Arthur and the knights of the Round Table, especially Gwaine and Lancelot, are fiercely protective of Merlin. Justified in that he physically looks small, fragile and scrawny and is also a few years younger than all of them, but still funny considering he could kill all of them easily with just a wave of his hand.
Arthur, after barely knowing Mordred a few weeks, is already showering him with attention, praising him and going to insane lengths to save his life - lampshaded by Merlin and Gwen. "The Disir" ends with an adorable moment of them sword-fighting and then Arthur lifting Mordred up in the air, goofing off like a big brother with his little brother. It's oddly fitting, considering in the myths Mordred was supposed to be Arthur's son.
Merlin also had this towards young!Mordred, Daegal and Gilli.
Big Brother Mentor: Arthur probably fancies himself as this to Merlin, though Gwaine or Lancelot probably fit the bill better.
Arthur ends being one for Mordred. Gwen points out he's growing fond of the boy, and Arthur couldn't shut up on what a promising knight Mordred is.
Big Damn Heroes: Merlin and Arthur, usually. Occasionally Morgana, Gwen, Gaius and Lancelot.
Every good character in The Coming Of Arthur Part Two.
The Big Damn Kiss: Arthur and Gwen's first kiss came complete with dramatic lighting and an orchestra of violins.
Heck, it's more noteworthy when one of their kisses isn't a Big Damn Kiss.
Big Entrance: Morgause and Mithian both get fairly impressive entrances onto the show. Tristan de Bois as well when he interrupts Arthur's crowning ceremony by leaping through a stained glass window on horseback.
Big "NO!": When Gaius dies for Merlin and Merlin rushes to his side only to find him dead already, Merlin says "Nnnnnnoooooo!" twice. Except that Gaius wasn't actually dead.
Morgana lets out an absolutely humongous one when Morgause is apparently killed; seriously, we're not kidding, it LITERALLY brings the roof down. Literally.
Big Screwed-Up Family: As of the end of series three, the Pendragons definitely qualify, what with Uther and Arthur's strained relationship and the fact that Morgana is not only Uther's illegitimate daughter and Arthur's unacknowledged half-sister, but actively trying to kill them both. Both of Arthurs uncles tried to avenge Ygraine’s death: Tristan by coming back from the grave to kill Uther and Agravaine by plotting with Morgana.
Billing Displacement: Angel Coulby is credited before Bradley James in the opening credits; a little strange considering Arthur is the show's Deuteragonist. Speculation is that Angel went first because she was the most established cast member at the inception of the show, or that the names are simply in alphabetic order after Colin Morgan.
In the episode Another's Sorrow James Fox is ranked before Janet Montgomery, even though Montgomery is in nearly every scene of the episode and Fox's role barely constitutes a cameo.
Bit Character: Geoffrey of Monmouth, who started out as the court genealogist, but who now also serves as Mr. Exposition whenever Gaius isn't around, and is trotted out whenever the writers need someone to preside over a coronation or wedding. He even seems to be a member of the council, and is the one who backs up Guinevere in The Darkest Hour.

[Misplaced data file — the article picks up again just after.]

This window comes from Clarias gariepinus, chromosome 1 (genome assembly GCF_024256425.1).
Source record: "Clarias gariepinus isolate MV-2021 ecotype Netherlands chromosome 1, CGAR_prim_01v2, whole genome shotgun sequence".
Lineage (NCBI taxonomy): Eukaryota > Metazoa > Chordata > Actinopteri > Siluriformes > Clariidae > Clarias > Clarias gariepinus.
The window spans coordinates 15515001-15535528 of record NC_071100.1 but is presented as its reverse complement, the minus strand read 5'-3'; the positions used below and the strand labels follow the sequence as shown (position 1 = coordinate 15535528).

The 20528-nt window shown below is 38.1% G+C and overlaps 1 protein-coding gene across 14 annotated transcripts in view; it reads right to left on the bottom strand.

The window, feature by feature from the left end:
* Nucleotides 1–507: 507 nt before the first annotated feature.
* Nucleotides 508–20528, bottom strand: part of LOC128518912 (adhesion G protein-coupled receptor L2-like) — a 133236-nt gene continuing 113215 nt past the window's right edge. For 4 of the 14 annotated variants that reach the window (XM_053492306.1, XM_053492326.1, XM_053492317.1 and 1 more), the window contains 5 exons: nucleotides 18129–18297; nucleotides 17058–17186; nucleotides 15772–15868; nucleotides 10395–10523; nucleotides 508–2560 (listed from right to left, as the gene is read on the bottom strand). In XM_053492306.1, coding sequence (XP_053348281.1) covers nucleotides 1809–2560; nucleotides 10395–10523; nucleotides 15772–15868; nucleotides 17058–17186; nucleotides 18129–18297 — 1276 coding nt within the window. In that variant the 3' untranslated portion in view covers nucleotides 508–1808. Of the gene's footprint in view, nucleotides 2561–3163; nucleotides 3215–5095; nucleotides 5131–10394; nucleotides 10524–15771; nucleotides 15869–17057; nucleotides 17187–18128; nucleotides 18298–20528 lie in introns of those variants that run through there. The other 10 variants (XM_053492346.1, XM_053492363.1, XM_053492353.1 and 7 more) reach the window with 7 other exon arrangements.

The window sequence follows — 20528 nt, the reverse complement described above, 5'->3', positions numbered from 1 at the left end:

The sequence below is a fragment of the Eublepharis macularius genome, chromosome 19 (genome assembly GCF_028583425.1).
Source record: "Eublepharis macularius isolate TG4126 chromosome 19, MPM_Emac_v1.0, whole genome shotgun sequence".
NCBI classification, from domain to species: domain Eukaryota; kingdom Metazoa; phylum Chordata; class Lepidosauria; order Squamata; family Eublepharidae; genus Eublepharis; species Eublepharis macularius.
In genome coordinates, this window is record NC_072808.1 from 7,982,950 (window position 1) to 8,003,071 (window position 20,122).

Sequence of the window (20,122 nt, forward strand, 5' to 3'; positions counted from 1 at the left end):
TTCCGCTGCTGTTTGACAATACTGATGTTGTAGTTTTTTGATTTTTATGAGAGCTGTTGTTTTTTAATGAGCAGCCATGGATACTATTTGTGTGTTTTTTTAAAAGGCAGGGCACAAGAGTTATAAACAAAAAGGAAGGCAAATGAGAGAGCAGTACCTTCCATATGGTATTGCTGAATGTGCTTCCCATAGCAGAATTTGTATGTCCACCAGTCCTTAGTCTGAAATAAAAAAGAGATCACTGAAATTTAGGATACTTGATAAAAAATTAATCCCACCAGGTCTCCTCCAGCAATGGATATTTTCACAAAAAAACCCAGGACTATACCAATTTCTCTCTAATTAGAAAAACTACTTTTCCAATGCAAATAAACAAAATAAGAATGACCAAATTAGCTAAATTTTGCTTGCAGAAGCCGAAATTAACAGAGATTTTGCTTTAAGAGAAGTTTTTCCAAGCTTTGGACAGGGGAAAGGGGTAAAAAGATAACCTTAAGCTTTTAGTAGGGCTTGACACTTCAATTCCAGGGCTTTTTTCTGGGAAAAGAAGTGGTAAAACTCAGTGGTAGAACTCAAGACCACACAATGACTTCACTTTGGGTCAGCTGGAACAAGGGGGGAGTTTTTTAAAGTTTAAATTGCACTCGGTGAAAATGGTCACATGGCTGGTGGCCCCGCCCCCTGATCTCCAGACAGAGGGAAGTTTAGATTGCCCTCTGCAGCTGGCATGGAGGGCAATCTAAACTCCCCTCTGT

Also Audrey, the head cook of Camelot's castle kitchens, and Isildur, a druid leader. Both have appeared in three episodes each.
Bittersweet Ending: The end of series three. Though the Knights of the Round Table and Guinevere return to Camelot in triumph, the hug that Arthur and Guinevere share is clearly marked by their sadness over Morgana, and Merlin's smile fades as he watches them, no doubt reminded of Freya.
The entire series pretty much ends like this, Morgana has finally been defeated for good and Camelot is safe, but Arthur was killed in the process along with Gwaine. In addition, the epilogue shows that everybody Merlin once knew is now dead. Nevertheless, the fact that Merlin is still alive means he's waiting for the day when Arthur will rise again at the day of Albion's greatest need.
Its worse when you think about it. The Golden Age may never have come to pass since Arthur was supposed to bring it about. Albion is not united so other kings may invade thinking Gwen weak. The Saxons are still a threat. Gaius can only have a few years left. Magic users would still hate Camelot. Merlin is no longer around to help protect Camelot. Arthur's whole return may have been made up by The Great Dragon to comfort Merlin or he might have been wrong. He was wrong on other things.
Black and Grey Morality: Uther hunts down anyone related to magic, even healers, even children. He's a cruel dictator. Getting rid of him would be a good thing. However the villains trying to kill him, Morgana and Morgause, have some evil tendencies in a Well-Intentioned Extremist way. They will kill others, but only if they have to to get to Uther or Arthur later.
Black Magic: Morgana, Morgause, Nimueh and Mordred all practice Dark Magic.
Bling of War: Morgana's "action gear" involves a shiny metal corset of some kind. Unless she were shot directly in the stomach, it's utterly impractical.